When some visitors came to town in about 1871, Albert asked one of his policeman buddies to join them on the tour. His account of this “Barbary Cruise” is a remarkable firsthand snapshot of the territory bounded by Montgomery, Stockton, Washington and Broadway. But what’s almost more interesting is the way he reports it; the purple prose, the pursed-lip moralizing, and — though I’ve skipped the Chinatown part of the tour — the absolutely matter-of-fact racism on display.

This is the Barbary Coast seen through the eyes of white, bourgeois, and extremely Victorian San Francisco — prepare to be both educated and annoyed.

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Tuesday, March 10th, 2009

San Francisco Timecapsule: 03.09.09

THIS WEEK’S PODCAST TRANSCRIPT:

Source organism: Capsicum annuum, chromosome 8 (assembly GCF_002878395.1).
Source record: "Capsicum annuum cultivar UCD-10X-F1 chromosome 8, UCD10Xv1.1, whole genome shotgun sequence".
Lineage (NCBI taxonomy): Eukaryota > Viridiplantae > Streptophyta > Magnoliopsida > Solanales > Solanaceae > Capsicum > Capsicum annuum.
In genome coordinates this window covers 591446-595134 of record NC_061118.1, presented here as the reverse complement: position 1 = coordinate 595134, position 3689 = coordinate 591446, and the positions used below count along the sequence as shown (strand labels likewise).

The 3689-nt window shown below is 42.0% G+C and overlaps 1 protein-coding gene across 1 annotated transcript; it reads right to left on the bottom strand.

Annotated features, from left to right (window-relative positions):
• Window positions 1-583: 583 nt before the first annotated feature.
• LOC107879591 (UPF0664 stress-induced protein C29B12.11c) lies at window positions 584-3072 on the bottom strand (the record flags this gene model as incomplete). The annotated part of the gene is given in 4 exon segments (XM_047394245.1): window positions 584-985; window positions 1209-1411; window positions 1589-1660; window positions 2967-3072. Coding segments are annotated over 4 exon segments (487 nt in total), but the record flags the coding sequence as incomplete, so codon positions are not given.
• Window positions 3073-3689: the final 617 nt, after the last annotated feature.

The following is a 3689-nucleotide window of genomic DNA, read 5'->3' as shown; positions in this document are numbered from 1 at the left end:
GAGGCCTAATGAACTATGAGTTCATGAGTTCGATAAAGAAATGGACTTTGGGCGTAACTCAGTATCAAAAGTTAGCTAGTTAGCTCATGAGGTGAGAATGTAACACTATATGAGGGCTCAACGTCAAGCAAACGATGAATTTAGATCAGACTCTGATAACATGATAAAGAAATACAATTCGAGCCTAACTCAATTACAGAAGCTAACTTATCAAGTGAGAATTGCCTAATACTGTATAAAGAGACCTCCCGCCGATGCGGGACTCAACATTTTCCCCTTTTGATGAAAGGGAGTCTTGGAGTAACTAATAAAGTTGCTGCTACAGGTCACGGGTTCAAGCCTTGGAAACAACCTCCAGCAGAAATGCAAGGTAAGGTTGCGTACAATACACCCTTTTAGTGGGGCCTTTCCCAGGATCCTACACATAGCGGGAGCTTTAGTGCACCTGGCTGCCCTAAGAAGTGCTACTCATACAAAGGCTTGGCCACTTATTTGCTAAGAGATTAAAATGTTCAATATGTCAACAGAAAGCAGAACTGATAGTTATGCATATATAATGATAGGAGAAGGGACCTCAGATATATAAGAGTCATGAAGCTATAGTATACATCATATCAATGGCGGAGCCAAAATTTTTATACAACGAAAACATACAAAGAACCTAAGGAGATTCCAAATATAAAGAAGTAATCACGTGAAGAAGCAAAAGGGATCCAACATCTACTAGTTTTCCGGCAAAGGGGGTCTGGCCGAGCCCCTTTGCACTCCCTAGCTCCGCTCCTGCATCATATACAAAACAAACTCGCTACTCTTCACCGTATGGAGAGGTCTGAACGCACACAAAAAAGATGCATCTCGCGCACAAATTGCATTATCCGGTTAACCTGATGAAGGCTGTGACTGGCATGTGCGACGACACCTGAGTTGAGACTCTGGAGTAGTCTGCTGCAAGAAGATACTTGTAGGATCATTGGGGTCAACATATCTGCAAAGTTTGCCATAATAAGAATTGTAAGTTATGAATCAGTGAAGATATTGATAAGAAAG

America’s “Master Birdman” makes his final flight

lincoln_beachey_in_looper_1914March 15, 1915:
“The Man Who Owns the Sky”

It was the year of the legendary Panama-Pacific International Exposition. San Francisco had once again earned that phoenix on her flag by rising from the ashes of the 1906 earthquake and fire — and just nine years later, the city celebrated its rebirth by winning the right to host the World’s Fair. Visitors from every point on the compass swarmed towards California to visit the resurgent city.

You probably know that the site of the Fair was the neighborhood now called the Marina, that acres of shoreline mudflats were filled in to create space for a grand and temporary city, and that the mournfully elegant Palace of Fine Arts is its lone survivor. The exhibits and attractions on offer were endless and famously enchanting, but one of the most spectacular events took place in the air above the Fair.